The confrontation with the baker does not go as imagined and the couple ends up sharing a meal with the baker. "'You probably need to eat something,' the baker said, I hope you'll eat some of my hot rolls. You have to eat and keep going. Eating is a small, good thing in a time like this" (Carver, 1983, p. 13). The baker encourages the couple, understanding their pain and, offering helpful advice to make the grief more tolerable.
The problem that he has to leave behind was when his friend Norman did not keep in touch when Charlotte has a serious operation. After a few years later “Norman died of cancer, and he never got to forgive him” (Albom 166). When Norman died Morrie realized that he has to forgive his friend and himself. He has to forgive his friend for not calling when Charlotte had the serious operation, and he has to forgive himself for not forgiving his friend when Norman asks for it. It is hard to forgive yourself when the person who tries to apologize is death, even more when that person is your friend.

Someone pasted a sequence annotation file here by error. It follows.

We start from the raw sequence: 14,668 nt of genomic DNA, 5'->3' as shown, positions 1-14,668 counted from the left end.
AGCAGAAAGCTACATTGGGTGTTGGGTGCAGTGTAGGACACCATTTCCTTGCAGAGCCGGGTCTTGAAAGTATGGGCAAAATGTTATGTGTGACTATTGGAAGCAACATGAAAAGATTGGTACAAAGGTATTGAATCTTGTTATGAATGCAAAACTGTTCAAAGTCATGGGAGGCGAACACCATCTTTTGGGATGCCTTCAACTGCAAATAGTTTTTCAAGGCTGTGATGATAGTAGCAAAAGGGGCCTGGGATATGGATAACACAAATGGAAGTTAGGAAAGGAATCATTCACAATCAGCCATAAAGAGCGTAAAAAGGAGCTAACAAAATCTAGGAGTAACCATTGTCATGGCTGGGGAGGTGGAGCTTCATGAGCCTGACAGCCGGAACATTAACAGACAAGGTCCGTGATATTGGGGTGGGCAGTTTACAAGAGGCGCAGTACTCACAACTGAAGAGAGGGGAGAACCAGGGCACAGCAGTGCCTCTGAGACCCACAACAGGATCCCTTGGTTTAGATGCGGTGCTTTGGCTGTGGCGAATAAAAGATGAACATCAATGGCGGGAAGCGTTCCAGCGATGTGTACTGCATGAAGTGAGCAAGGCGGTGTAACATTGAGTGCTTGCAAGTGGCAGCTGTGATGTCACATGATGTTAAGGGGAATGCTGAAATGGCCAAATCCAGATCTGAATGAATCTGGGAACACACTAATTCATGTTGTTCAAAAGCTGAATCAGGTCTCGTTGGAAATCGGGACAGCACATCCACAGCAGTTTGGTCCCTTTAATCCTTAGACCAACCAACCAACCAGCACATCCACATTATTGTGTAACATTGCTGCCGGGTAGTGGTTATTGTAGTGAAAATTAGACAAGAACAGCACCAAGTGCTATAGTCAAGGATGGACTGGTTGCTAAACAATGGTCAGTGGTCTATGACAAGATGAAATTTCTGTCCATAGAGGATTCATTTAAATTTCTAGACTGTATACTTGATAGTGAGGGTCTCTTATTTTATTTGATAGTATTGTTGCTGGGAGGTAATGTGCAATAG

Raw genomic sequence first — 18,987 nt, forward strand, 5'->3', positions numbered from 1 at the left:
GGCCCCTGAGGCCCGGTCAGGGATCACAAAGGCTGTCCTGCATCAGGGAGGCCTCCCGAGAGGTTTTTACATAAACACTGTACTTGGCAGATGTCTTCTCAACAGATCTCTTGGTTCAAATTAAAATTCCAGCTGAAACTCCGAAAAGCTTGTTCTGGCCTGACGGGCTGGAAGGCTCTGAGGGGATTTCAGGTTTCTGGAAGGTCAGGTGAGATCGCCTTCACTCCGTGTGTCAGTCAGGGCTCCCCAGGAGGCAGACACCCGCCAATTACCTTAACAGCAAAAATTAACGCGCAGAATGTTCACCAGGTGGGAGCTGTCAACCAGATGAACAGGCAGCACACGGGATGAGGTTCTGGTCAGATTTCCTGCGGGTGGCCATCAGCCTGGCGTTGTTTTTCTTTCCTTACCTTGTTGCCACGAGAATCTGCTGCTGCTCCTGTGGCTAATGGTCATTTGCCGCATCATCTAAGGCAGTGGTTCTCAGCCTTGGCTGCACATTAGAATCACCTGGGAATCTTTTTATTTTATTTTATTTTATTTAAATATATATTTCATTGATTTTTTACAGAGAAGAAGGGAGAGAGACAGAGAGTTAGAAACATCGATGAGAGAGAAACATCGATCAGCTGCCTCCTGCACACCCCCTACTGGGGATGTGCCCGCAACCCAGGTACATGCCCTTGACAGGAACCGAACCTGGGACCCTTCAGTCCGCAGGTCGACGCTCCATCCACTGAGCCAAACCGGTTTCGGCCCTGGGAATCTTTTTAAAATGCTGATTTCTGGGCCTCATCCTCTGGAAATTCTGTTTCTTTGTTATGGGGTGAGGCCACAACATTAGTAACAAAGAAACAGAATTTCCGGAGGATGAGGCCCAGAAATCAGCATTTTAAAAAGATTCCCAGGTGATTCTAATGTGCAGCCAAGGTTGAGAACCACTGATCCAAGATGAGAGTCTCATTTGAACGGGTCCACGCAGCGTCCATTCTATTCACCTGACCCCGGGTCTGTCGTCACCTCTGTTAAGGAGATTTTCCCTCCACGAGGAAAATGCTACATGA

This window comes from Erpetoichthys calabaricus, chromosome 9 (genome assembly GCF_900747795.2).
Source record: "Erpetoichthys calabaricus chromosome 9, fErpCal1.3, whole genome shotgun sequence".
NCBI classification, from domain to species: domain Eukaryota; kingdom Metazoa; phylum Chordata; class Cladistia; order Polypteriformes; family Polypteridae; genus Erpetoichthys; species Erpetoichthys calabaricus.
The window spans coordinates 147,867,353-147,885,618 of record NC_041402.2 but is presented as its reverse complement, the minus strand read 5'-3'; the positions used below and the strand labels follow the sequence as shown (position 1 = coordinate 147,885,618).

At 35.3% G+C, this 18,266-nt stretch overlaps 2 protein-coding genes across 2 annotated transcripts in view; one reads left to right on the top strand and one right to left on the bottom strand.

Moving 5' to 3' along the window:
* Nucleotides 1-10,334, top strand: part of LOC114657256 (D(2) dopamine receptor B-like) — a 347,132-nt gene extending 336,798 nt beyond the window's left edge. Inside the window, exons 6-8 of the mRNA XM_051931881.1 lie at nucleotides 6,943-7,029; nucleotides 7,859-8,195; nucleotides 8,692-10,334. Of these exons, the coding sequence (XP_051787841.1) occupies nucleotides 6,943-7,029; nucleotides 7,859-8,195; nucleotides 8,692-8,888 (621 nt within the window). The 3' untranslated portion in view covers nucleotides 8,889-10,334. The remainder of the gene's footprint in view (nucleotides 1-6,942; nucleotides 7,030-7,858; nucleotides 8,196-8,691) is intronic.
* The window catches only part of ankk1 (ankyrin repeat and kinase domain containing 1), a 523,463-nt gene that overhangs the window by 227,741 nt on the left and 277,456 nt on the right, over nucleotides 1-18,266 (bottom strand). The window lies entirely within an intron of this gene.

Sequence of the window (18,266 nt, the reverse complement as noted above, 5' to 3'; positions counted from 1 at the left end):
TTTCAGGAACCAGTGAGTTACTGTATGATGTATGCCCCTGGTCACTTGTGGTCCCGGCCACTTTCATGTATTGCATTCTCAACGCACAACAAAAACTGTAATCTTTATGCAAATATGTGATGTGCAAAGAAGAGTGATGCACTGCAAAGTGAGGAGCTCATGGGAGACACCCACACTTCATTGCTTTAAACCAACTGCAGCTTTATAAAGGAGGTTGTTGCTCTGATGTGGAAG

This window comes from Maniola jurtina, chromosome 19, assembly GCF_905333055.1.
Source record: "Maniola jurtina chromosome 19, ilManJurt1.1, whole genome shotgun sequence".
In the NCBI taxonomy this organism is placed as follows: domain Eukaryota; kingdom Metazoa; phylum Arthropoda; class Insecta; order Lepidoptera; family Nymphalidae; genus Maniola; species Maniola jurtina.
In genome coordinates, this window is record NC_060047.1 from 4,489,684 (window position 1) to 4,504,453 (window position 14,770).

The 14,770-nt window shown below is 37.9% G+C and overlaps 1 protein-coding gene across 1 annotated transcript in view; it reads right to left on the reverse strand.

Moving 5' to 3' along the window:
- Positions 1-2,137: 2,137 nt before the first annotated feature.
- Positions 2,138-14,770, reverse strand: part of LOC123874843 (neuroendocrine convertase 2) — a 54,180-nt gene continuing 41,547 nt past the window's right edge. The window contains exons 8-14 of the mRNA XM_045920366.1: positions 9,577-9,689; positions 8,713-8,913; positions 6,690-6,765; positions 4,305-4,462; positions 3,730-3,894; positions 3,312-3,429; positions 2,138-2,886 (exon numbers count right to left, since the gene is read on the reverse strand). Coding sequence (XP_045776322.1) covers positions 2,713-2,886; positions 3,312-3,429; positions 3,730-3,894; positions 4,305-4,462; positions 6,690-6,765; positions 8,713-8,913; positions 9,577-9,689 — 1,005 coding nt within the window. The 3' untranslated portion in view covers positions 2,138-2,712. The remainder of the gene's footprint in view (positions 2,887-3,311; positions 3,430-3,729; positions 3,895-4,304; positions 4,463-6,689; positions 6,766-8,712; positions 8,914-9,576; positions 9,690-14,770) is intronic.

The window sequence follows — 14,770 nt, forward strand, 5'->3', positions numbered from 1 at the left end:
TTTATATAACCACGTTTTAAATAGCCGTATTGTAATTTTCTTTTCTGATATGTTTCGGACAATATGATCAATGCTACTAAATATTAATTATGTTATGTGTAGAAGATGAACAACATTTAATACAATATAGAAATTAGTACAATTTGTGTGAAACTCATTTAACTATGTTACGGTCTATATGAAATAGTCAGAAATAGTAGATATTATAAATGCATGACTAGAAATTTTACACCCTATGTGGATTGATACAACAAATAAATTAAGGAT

Often times after loss, “mourners are unable [to] regain a sense of normal, functioning life without their object of loss,” (McClinton-Temple). A successful stage of acceptance, however, helps in allowing the mourner to move on. Jack first begins to accept his daughter’s death when he attends “the first impromptu memorial in the cornfield...yearly now, he organized a memorial,” (Sebold 223). These memorials provide a sense of closure for him, and after the memorials, he no longer hunts down Mr. Harvey or complains to the police, but simply accepts that his daughter is gone. The point where Jack truly moves towards acceptance occurs when he sees the daffodils in the hospital and says “‘It’s Susie’s flower.’ My father smiled beautifully,” (280).
Murray stuttering, he never thought of his stuttering as being a gift until he got older and officially accepted his disfluency as being part of him. This may be typical for many stutters. Anything difficult that happens to us, we think of it as extra baggage and wonder why God made us that way. God made us in His image and has a plan for our lives. He gave us a gift to use it for His glory.